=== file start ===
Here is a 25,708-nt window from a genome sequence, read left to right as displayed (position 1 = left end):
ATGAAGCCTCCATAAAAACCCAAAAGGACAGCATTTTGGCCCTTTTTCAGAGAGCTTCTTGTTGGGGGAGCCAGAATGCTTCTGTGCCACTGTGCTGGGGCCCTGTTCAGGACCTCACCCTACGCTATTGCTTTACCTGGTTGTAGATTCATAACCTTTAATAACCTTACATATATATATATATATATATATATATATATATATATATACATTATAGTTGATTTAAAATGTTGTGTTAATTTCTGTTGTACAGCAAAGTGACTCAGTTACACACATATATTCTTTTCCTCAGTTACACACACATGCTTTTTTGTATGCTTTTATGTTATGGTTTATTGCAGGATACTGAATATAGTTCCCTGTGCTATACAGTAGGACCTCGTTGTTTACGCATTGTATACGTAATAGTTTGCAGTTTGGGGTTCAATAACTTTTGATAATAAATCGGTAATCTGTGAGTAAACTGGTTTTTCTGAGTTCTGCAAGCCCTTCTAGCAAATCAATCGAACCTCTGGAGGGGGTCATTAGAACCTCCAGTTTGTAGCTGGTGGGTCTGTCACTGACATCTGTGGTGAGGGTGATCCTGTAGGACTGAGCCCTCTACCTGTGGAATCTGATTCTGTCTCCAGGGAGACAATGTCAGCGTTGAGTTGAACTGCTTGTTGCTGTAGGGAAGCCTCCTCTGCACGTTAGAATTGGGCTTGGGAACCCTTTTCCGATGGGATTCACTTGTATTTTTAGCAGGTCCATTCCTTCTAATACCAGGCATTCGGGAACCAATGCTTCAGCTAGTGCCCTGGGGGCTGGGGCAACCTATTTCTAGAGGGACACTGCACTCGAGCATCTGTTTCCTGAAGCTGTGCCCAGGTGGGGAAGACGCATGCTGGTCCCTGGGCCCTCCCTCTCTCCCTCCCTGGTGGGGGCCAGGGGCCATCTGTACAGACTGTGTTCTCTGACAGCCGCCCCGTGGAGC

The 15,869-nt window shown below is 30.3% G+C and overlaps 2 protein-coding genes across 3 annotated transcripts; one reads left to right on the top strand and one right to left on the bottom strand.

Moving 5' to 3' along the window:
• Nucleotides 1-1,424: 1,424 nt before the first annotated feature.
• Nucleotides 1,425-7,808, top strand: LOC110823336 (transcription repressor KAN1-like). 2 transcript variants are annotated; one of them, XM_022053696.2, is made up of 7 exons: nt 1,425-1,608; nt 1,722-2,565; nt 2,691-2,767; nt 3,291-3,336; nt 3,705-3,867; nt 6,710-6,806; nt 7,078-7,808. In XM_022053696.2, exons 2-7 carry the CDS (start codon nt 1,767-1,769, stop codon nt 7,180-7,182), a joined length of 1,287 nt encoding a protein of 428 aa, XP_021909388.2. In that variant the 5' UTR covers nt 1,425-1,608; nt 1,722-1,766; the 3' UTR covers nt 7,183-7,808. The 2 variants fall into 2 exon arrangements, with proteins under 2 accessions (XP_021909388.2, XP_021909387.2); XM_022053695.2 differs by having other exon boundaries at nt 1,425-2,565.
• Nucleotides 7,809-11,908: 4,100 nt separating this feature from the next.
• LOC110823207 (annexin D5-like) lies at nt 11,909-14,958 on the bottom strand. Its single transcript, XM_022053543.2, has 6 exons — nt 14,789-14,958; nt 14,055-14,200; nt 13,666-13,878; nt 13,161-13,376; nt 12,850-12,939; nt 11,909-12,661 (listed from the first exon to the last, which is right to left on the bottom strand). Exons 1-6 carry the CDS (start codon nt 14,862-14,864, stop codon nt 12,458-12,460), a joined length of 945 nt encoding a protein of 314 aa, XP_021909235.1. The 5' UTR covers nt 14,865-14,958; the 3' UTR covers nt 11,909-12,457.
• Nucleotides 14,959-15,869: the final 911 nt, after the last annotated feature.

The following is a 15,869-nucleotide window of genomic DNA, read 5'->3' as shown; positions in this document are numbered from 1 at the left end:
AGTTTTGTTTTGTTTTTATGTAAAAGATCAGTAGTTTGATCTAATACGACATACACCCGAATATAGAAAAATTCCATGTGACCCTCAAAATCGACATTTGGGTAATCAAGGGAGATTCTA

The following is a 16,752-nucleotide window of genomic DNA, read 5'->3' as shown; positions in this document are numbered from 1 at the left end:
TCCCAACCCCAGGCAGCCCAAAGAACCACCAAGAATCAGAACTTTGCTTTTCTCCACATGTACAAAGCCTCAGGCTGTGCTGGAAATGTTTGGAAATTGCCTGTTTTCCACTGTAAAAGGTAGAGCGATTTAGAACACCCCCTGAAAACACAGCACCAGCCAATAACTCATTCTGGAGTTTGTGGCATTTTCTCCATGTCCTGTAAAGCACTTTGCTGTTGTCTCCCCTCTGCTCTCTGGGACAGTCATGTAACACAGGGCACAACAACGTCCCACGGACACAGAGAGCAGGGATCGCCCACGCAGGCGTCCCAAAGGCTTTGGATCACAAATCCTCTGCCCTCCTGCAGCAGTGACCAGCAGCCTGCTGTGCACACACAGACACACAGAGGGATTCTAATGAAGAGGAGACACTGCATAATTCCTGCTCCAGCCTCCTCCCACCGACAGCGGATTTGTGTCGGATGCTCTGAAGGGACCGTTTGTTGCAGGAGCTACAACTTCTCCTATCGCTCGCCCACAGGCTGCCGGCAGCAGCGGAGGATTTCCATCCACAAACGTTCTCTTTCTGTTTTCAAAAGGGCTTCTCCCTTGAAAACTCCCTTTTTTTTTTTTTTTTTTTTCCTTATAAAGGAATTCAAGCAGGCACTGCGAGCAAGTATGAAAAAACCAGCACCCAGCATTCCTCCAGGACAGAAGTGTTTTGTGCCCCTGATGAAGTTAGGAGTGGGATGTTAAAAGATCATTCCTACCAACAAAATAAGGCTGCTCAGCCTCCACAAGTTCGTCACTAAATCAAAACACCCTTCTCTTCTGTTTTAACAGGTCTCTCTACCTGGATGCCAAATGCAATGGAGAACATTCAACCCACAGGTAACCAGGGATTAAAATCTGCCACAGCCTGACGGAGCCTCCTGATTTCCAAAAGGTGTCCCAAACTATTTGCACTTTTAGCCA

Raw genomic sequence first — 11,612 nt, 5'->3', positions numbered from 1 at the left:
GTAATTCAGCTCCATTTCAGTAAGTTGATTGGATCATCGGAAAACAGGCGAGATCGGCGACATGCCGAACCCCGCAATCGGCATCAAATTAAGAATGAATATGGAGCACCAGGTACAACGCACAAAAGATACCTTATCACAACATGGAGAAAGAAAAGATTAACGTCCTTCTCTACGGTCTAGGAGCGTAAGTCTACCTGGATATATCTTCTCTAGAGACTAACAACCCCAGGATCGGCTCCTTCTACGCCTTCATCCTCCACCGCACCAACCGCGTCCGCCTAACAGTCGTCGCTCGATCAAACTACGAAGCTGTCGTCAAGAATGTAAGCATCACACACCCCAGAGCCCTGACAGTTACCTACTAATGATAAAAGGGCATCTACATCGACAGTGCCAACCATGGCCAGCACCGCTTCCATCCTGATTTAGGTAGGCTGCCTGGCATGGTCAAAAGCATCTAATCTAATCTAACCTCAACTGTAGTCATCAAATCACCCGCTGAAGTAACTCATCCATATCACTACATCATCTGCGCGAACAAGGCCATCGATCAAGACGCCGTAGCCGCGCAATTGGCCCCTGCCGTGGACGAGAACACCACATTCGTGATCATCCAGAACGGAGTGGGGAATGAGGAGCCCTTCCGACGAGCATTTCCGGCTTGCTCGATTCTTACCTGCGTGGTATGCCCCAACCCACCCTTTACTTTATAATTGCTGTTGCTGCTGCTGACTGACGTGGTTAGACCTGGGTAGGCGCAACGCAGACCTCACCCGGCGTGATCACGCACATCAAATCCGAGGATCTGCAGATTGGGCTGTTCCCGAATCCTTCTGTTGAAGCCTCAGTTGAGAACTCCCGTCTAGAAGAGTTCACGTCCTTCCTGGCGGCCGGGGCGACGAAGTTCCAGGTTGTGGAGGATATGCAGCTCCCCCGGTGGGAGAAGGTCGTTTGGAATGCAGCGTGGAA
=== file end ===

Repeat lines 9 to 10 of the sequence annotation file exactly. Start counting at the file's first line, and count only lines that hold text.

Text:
• Nucleotides 14,959-15,869: the final 911 nt, after the last annotated feature.

The following is a 15,869-nucleotide window of genomic DNA, read 5'->3' as shown; positions in this document are numbered from 1 at the left end: